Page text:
HowTo: Configuring Push Notifications in iOS Applications

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This is a step by step guide to setup push notifications for an iOS Application. If you need general information on how to use push notifications please see Push Notifications in Smart Devices Application.


Push Notifications in GeneXus applications are only available in compiled applications. This means that in the Smart Device generator preferences, we have to set the Execution Type property (in the iOS Specific group) with the value "Build IPA (Local)" and insert the connection information of the MAC OS computer where the application will be built.

Also, some actions are required when developing an iOS application which uses the Apple Push Notifications Service.

We need to:

  1. Create a SSL Certificate to be able to use the service.
  2. Export it.
  3. Create an appropriate Provisioning Profile for the application.

Sender configuration

Since GeneXus X Evolution 3 this configuration can be done at runtime using the NotificationsConfiguration external object.

Notifications can be enabled for Smart Devices objects (Dashboard, WorkWithSmartDevices, SDPanel) with Main program property set to True. This can be done by setting to True the Enable Notifications property in the Main object properties group. When doing this, a new group of properties is available called Notifications with the following properties:

  • iOS PKCS12 Certificate and iOS PKCS12 Password

In these properties we have to indicate the file name and password of the SSL Certificate that was previously generated and exported in order to work with the Apple Push Notifications Service. This file has to be located in the private directory under the Web directory of the environment folder.

The best way to do this is by selecting the p12 file from the property's file selector (...). By this way the file will be importing in the Knowledge Base and will automatically deployed to the private directory in the next build process. (This option is available as from GeneXus X Evolution 3 Upgrade 1).

The file is usually in Public Key Cryptography Standard #12 format (p12 file extension), but when working with Ruby, a Privacy Enhanced Mail Certificate (pem file extension) is needed. Following this, the p12 Certificate needs to be converted to pem format using a conversion tool. For example, using OpenSSL we need to execute the following command to make the certificate conversion:


This file has to be included in the private directory under the Web directory of the environment folder. Despite the different certificate format requirement for Ruby, the iOS PKCS12 Certificate property can have a p12 extension filename. GeneXus will automatically search for a file with the same name and pem extension in the private directory.

  • iOS use Sandbox Server

Apple Push Notification Service has two different working environments, requiring a different SSL Certificate for each of them, Sandbox environment (or development, using for testing purposes) and Production environment (or distribution). In this property we have to indicate which environment we are going to work with  in the Apple Push Notifications Service.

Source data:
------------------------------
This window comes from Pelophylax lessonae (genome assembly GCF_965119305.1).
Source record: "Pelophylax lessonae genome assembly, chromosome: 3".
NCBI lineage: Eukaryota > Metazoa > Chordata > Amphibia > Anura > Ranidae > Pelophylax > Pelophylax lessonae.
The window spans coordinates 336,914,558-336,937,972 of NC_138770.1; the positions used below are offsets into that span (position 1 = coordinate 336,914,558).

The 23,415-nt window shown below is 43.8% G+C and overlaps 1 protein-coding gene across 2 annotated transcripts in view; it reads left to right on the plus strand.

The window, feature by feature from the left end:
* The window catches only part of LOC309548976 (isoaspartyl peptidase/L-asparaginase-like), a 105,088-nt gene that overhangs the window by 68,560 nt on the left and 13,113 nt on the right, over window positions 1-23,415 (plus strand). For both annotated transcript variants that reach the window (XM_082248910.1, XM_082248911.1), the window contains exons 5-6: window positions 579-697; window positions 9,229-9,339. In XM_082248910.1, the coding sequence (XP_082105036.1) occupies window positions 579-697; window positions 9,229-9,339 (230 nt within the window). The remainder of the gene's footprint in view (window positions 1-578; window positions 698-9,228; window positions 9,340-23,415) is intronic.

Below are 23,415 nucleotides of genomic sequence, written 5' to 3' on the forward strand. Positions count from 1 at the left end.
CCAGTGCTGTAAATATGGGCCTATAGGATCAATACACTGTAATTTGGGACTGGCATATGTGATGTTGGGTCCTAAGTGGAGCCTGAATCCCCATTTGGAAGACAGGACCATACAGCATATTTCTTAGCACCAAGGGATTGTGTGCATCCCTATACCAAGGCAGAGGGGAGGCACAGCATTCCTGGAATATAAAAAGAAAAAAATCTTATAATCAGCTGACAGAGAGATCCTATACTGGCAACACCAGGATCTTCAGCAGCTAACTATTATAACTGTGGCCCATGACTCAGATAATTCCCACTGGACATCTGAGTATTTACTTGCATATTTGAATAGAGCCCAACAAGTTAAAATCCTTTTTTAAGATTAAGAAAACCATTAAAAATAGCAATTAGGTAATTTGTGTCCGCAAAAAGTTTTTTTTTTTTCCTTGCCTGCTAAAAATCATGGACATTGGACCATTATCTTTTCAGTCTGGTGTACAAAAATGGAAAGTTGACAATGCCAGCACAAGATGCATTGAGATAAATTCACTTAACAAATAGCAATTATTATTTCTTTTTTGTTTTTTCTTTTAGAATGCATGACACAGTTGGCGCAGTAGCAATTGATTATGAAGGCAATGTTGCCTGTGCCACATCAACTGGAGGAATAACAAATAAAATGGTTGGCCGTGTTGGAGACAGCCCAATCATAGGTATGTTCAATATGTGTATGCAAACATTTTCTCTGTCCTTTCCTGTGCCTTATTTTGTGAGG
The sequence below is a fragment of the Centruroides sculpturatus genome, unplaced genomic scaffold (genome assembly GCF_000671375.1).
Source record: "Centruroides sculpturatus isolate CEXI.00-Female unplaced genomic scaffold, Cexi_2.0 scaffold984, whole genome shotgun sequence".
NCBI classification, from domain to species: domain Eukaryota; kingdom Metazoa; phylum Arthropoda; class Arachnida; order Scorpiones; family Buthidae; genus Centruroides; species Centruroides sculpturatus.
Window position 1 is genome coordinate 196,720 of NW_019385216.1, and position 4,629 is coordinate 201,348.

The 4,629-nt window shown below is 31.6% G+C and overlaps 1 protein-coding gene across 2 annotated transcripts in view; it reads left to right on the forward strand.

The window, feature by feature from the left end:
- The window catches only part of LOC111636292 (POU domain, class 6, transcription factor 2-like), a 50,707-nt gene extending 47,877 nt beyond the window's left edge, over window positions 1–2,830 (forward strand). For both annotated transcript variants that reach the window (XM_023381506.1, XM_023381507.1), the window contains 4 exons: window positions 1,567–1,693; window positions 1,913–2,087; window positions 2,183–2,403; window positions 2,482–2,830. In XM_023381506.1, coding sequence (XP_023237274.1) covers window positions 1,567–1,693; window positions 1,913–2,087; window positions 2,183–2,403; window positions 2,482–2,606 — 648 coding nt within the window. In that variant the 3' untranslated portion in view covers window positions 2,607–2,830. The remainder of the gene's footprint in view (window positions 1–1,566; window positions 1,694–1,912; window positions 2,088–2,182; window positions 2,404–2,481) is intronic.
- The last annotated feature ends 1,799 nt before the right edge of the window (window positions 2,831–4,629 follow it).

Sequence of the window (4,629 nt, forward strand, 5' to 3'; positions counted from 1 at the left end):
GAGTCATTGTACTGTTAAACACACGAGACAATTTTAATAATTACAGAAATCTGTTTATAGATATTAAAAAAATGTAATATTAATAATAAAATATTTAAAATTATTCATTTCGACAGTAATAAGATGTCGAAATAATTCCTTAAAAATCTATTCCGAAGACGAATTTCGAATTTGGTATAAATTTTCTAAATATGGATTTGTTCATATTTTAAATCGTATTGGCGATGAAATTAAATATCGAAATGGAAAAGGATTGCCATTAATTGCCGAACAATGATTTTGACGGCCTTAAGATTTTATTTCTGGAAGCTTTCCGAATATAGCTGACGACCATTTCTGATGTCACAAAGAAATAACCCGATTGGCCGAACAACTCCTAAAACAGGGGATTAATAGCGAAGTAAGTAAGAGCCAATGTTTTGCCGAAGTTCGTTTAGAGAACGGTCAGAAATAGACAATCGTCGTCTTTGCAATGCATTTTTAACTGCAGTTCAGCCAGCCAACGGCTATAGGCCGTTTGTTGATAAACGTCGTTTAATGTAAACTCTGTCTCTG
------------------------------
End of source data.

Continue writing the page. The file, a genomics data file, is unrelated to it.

Note: When we create an application with Push Notifications, at first while developing we are going to use the Sandbox environment, so we have to set iOS use Sandbox Server to True, and indicate a Development SSL Certificate file and password. At the moment of the deployment and installation of the final release, we need to switch to the Production environment, so the property values have to be changed (iOS use Sandbox Server to False, and Certificate and password of the Distribution SSL Certificate). If you are using TestFlight for testing your app, you have to use this last option.

Finally, we need to consider the iOS Bundle Identifier property value, which is very important here. The default value will be com.artech.<MainObjectName>, but we need to change it (if necessary) for the Bundle Identifier configured in the App ID associated with the SSL Certificate used.

A typical property configuration for a Smart Device Main object which uses Push Notifications looks as shown below:



Check if the ports indicated in this document are open:

Intermediate Step

From now on, every time we execute a GeneXus application which has Push Notifications enabled in a Smart Device, the Devices Registration Service is executed in order to register and store the device information to be used in the future to send messages (Push Notifications) to the device. 

How to send notifications?

Notifications are sent as shown in this Sender example.

Application execution

Like any iOS applications which use the Apple Push Notifications Service, the first time we execute the GeneXus-generated iOS application, a message is shown asking if we want to enable the notifications. Regardless of the options we select in this message, the application notifications will be available to be configured later in the iOS Notifications Center.


Note: Notifications doesn't work if the client application does not give permission.

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